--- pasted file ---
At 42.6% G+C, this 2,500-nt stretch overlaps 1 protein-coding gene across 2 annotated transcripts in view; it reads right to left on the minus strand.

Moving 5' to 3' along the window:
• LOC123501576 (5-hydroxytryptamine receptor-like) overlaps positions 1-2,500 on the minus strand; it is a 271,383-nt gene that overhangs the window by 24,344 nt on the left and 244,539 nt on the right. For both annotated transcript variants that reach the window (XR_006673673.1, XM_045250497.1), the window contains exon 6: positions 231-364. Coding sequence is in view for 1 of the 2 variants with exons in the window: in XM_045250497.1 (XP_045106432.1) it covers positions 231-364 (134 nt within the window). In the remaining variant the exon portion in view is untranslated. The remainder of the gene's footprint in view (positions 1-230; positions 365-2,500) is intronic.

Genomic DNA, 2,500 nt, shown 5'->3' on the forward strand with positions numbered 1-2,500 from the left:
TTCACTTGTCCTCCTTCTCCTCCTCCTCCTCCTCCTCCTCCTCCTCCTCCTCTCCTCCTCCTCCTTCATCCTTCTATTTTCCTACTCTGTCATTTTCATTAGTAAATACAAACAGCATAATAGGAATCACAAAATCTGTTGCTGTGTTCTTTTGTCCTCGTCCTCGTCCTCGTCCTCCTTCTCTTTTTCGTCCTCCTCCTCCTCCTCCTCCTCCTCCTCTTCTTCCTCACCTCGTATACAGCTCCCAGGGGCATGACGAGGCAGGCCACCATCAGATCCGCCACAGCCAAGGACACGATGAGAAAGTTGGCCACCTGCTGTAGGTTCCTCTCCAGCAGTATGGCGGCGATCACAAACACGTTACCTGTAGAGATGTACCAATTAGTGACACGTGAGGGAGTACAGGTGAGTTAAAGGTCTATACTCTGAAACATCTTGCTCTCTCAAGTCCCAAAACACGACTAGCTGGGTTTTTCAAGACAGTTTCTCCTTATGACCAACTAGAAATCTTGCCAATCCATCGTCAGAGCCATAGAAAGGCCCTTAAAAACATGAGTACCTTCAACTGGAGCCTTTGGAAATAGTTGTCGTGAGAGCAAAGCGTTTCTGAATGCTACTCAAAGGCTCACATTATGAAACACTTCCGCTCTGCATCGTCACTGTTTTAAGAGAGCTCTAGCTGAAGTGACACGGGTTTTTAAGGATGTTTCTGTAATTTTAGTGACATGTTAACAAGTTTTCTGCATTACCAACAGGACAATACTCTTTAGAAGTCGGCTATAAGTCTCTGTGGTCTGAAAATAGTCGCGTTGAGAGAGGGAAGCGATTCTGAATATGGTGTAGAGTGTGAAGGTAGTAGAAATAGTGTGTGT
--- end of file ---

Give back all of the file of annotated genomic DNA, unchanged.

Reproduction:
At 42.6% G+C, this 2,500-nt stretch overlaps 1 protein-coding gene across 2 annotated transcripts in view; it reads right to left on the minus strand.

Moving 5' to 3' along the window:
• LOC123501576 (5-hydroxytryptamine receptor-like) overlaps positions 1-2,500 on the minus strand; it is a 271,383-nt gene that overhangs the window by 24,344 nt on the left and 244,539 nt on the right. For both annotated transcript variants that reach the window (XR_006673673.1, XM_045250497.1), the window contains exon 6: positions 231-364. Coding sequence is in view for 1 of the 2 variants with exons in the window: in XM_045250497.1 (XP_045106432.1) it covers positions 231-364 (134 nt within the window). In the remaining variant the exon portion in view is untranslated. The remainder of the gene's footprint in view (positions 1-230; positions 365-2,500) is intronic.

Genomic DNA, 2,500 nt, shown 5'->3' on the forward strand with positions numbered 1-2,500 from the left:
TTCACTTGTCCTCCTTCTCCTCCTCCTCCTCCTCCTCCTCCTCCTCCTCCTCTCCTCCTCCTCCTTCATCCTTCTATTTTCCTACTCTGTCATTTTCATTAGTAAATACAAACAGCATAATAGGAATCACAAAATCTGTTGCTGTGTTCTTTTGTCCTCGTCCTCGTCCTCGTCCTCCTTCTCTTTTTCGTCCTCCTCCTCCTCCTCCTCCTCCTCCTCTTCTTCCTCACCTCGTATACAGCTCCCAGGGGCATGACGAGGCAGGCCACCATCAGATCCGCCACAGCCAAGGACACGATGAGAAAGTTGGCCACCTGCTGTAGGTTCCTCTCCAGCAGTATGGCGGCGATCACAAACACGTTACCTGTAGAGATGTACCAATTAGTGACACGTGAGGGAGTACAGGTGAGTTAAAGGTCTATACTCTGAAACATCTTGCTCTCTCAAGTCCCAAAACACGACTAGCTGGGTTTTTCAAGACAGTTTCTCCTTATGACCAACTAGAAATCTTGCCAATCCATCGTCAGAGCCATAGAAAGGCCCTTAAAAACATGAGTACCTTCAACTGGAGCCTTTGGAAATAGTTGTCGTGAGAGCAAAGCGTTTCTGAATGCTACTCAAAGGCTCACATTATGAAACACTTCCGCTCTGCATCGTCACTGTTTTAAGAGAGCTCTAGCTGAAGTGACACGGGTTTTTAAGGATGTTTCTGTAATTTTAGTGACATGTTAACAAGTTTTCTGCATTACCAACAGGACAATACTCTTTAGAAGTCGGCTATAAGTCTCTGTGGTCTGAAAATAGTCGCGTTGAGAGAGGGAAGCGATTCTGAATATGGTGTAGAGTGTGAAGGTAGTAGAAATAGTGTGTGT